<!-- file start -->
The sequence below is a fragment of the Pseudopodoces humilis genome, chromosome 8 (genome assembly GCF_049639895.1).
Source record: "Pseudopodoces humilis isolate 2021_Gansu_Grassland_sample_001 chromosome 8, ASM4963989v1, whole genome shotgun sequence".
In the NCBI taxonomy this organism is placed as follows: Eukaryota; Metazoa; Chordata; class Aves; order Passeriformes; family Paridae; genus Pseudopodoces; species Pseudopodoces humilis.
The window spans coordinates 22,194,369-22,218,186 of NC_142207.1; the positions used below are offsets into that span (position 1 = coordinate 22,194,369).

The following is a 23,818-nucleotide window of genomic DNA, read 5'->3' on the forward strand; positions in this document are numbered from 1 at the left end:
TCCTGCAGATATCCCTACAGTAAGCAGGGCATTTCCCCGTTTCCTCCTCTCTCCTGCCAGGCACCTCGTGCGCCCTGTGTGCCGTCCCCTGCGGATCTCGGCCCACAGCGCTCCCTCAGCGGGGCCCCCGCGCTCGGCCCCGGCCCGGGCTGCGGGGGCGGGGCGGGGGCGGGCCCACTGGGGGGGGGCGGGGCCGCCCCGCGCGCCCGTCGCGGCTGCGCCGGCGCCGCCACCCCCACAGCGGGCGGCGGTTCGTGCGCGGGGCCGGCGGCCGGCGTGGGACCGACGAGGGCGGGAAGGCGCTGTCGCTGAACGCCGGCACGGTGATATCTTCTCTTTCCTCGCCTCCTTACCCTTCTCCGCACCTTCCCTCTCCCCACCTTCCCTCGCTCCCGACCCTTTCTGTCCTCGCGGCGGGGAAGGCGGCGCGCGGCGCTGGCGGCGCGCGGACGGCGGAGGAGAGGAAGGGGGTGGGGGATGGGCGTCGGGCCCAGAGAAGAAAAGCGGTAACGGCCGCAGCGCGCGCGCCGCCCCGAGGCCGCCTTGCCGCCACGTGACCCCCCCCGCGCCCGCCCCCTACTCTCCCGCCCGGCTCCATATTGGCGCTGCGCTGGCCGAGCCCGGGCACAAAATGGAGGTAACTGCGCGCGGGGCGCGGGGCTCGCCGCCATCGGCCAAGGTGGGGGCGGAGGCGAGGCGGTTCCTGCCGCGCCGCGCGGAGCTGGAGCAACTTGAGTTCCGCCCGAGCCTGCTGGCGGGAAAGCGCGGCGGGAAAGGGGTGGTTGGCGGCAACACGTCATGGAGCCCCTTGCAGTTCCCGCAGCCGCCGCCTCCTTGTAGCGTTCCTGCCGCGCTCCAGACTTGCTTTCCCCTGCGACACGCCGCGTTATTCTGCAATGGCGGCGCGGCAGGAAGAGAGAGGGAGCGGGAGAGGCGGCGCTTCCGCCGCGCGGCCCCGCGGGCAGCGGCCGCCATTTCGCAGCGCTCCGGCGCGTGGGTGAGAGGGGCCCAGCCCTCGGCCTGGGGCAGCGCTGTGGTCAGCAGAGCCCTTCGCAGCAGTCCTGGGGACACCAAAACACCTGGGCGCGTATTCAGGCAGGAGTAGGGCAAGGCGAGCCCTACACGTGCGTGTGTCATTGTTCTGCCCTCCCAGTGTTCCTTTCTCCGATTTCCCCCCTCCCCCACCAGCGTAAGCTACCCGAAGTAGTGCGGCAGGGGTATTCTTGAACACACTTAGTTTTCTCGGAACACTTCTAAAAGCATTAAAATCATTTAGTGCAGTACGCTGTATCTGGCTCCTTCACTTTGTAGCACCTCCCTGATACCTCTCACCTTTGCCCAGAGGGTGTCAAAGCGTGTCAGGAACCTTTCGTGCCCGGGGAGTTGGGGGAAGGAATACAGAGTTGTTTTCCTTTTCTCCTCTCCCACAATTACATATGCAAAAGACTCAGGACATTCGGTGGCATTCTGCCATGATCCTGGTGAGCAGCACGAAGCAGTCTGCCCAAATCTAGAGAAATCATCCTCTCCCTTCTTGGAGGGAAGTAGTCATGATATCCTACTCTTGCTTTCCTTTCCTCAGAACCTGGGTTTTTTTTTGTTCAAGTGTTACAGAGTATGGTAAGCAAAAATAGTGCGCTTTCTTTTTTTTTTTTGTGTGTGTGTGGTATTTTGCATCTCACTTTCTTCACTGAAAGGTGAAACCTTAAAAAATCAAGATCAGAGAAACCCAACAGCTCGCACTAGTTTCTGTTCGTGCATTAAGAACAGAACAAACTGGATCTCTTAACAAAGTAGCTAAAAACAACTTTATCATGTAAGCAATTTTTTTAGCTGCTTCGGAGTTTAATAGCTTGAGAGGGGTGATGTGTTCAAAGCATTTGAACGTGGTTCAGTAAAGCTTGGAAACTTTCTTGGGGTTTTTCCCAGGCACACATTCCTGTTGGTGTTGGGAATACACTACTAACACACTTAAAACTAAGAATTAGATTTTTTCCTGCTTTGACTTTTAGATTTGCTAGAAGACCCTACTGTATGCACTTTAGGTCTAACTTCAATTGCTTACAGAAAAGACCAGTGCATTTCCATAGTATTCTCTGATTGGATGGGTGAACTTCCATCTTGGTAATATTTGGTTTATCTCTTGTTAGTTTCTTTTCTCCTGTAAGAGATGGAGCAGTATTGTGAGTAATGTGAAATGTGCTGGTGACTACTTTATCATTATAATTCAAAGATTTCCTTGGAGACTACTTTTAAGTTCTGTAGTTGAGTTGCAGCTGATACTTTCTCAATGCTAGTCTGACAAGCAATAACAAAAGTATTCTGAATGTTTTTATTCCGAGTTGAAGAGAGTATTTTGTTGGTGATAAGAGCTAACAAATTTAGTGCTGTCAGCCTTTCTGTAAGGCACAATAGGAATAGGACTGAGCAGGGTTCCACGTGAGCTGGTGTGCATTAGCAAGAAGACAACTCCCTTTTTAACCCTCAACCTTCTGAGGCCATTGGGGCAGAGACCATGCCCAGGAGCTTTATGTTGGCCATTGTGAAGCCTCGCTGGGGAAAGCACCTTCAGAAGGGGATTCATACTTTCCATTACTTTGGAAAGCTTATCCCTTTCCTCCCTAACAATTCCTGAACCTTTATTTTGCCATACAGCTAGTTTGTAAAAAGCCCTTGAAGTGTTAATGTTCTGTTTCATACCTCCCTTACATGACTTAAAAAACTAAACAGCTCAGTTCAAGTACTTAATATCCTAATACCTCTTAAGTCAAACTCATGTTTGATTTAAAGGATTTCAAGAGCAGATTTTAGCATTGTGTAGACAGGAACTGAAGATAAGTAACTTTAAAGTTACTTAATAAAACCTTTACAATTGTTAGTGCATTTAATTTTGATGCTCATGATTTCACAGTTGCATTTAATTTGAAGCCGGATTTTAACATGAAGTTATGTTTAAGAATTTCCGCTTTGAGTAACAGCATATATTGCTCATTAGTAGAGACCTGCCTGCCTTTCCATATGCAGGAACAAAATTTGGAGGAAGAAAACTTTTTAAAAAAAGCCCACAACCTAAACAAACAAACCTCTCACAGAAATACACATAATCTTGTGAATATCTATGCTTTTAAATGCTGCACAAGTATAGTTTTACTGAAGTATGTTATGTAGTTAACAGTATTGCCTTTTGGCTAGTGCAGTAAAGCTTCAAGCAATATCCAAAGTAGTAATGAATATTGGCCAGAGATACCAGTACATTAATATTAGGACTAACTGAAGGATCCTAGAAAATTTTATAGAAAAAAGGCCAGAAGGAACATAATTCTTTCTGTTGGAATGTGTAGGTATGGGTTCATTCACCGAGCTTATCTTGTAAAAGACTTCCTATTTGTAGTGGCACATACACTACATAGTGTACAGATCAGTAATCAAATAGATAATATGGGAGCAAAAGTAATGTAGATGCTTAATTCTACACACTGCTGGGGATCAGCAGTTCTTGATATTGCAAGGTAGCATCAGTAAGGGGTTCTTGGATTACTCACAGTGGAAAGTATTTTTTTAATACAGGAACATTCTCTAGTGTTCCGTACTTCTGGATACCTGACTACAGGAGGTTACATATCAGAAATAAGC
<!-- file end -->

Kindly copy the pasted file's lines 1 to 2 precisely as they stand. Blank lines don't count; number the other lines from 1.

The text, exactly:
The sequence below is a fragment of the Pseudopodoces humilis genome, chromosome 8 (genome assembly GCF_049639895.1).
Source record: "Pseudopodoces humilis isolate 2021_Gansu_Grassland_sample_001 chromosome 8, ASM4963989v1, whole genome shotgun sequence".